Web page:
Deepwood Veterinary Clinic’s Doctors
A graduate from Louisiana State University in 1978, Dr Pool first worked in a mixed animal practice in Louisiana where she worked with both large and small animals for 4 years. In 1982 Dr. Pool moved to New Jersey and became a state regulatory veterinarian. In 1984, she moved back to Louisiana and earned her PhD in Microbiology in 1989. She began working at Deepwood part time in 1989 and took over ownership of the clinic when her father-in-law, Dr. Robert Mouser, DVM, moved to southern Virginia in 1996. Dr Pool’s primary veterinary interests are unusual medical diagnostic cases, soft tissue surgeries and the overall health of all animals she treats.
Dr. Pool and her husband, Bobby Mouser, live on site and consider the clinic their home away from home. She likes to think of all her employees as one big extended family. Dr. Pool loves to visit with her 3 children and 3 grandchildren when she is not working. She owns a lab mix, named Chance, and a cat named Wicket, both were rescued from the shelter. She also takes care of several chickens and a peacock couple (Barbie & Que).
Dr. Rhonda Ryle
After graduating from Virginia Tech in 1991, Dr. Ryle attained a Masters degree from John’s Hopkins University while working in the medical research field at the National Naval Medical center in Bethesda, in the renal transplant field. She then attended the Virginia-Maryland Regional College of Veterinary Medicine at Virginia Tech where she attained her DVM degree. She has been an associate veterinarian at Deepwood Veterinary Clinic since 2003.
Her family includes her husband, two children, three cats, two dogs (a Doberman and a boxer), two snakes, one rabbit and one guinea pig…all of whom keep her busy in her spare time. She enjoys the challenge of working with exotic animals, especially reptiles and pocket pets. She loves working with animals of all kinds and helping the many rescue groups that Deepwood assists.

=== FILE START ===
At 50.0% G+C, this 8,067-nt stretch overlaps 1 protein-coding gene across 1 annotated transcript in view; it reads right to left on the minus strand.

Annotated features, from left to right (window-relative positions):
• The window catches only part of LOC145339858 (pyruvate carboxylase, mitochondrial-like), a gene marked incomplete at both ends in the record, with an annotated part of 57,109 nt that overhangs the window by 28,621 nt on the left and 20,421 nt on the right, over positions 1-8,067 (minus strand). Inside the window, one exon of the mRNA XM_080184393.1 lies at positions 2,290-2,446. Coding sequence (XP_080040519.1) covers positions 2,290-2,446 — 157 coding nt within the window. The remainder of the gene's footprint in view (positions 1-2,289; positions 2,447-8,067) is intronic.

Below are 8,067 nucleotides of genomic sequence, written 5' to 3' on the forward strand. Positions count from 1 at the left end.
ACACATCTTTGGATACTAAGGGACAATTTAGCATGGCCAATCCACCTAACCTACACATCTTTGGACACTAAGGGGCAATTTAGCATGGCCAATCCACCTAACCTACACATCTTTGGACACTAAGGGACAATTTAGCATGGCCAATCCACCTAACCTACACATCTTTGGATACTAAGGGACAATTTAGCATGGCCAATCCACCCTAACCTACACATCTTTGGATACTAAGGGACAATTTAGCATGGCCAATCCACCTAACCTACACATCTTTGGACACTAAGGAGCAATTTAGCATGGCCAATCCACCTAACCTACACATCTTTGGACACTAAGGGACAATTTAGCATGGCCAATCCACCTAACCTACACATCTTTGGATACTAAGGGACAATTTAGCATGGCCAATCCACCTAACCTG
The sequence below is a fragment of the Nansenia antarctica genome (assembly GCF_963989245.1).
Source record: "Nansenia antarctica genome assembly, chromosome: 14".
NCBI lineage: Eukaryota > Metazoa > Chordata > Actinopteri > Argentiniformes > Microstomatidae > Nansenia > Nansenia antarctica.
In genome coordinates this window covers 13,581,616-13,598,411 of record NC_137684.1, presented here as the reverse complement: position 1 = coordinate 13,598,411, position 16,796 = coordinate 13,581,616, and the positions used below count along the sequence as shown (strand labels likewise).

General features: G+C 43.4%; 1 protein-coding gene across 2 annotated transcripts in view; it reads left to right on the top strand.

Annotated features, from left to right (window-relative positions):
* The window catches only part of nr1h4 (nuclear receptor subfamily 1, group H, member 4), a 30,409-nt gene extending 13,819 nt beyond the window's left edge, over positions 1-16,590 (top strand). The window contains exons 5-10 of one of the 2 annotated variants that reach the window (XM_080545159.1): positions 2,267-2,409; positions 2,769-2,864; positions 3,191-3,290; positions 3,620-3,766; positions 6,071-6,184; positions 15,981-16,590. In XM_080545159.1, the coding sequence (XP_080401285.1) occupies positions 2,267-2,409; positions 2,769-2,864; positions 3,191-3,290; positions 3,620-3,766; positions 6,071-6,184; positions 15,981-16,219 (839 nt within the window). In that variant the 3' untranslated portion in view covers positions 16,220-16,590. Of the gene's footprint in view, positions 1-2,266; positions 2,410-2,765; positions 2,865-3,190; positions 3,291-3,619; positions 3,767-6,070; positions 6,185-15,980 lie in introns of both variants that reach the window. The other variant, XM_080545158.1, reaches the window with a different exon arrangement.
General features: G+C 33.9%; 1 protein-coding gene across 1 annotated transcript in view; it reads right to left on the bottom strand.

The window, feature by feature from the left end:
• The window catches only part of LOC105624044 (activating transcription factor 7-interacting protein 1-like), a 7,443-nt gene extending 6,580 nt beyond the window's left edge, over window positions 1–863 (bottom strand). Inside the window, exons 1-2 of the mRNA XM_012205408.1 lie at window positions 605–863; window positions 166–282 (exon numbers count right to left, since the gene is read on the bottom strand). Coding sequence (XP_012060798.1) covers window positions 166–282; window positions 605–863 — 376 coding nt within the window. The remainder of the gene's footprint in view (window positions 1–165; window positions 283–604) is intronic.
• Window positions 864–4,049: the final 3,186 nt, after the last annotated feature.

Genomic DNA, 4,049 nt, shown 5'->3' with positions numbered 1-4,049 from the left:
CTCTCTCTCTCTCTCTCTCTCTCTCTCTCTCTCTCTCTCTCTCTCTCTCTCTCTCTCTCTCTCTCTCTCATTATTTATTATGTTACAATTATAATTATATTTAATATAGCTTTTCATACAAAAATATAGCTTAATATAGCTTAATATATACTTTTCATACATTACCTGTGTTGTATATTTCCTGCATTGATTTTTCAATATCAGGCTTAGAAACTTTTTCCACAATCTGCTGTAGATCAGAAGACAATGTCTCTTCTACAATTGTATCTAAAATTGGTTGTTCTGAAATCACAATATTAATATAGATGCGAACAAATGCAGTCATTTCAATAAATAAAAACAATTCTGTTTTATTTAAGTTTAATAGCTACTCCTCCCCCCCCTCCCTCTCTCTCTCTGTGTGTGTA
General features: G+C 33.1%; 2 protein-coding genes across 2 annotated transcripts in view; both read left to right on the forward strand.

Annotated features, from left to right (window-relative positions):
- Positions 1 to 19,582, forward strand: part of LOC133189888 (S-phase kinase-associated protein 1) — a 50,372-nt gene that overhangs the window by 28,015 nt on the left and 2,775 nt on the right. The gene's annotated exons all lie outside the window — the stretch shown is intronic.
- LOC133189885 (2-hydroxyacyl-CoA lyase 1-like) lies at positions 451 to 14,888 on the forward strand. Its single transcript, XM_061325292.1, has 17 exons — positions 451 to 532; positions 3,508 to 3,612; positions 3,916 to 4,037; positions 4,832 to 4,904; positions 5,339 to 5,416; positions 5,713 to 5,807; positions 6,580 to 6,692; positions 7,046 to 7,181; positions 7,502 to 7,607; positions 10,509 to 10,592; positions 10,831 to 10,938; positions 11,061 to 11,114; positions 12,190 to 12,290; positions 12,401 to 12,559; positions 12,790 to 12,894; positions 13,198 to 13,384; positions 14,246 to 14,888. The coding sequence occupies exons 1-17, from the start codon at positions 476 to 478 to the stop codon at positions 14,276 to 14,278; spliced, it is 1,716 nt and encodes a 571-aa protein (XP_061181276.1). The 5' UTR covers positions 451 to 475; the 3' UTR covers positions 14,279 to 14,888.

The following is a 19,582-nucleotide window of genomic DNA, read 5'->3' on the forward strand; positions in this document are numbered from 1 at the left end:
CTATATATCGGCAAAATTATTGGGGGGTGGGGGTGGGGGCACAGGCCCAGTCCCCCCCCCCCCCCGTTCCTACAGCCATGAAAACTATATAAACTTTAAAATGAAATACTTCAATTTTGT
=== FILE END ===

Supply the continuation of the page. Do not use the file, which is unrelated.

Dr. Alissa Rexo
Dr. Rexo graduated from Atlantic Veterinary College in 2006 and came to Deepwood that summer. She enjoys and specializes in equine reproduction. In addition to treating equines, she also works in the clinic treating dogs and cats.
Dr. Rexo grew up in New Hampshire and received her bachelor’s degree at Wheaton College in Massachusetts in the Spring of 2002. She then went on to pursue her dream of becoming a veterinarian and graduated from Atlantic Veterinary College at the University of Prince Edward Island, Canada in 2006.
She joined Deepwood Veterinary Clinic in December of 2006. Her veterinary interests include emergency medicine, reproductive care, pain management as well as holistic medicine. Dr. Rexo completed the IVAS (International Veterinary Accupunture Course) in 2008 and offers accupuncture and herbal remedies to her patients.
Dr. Rexo enjoys spending time with her husband and son. They share their home with their furry family, Kallie the dog, and Tyler the cat. Outside the clinic, Dr. Rexo enjoys riding her horse, Huey, reading, and hiking with Kallie.
Dr. Danielle Lafave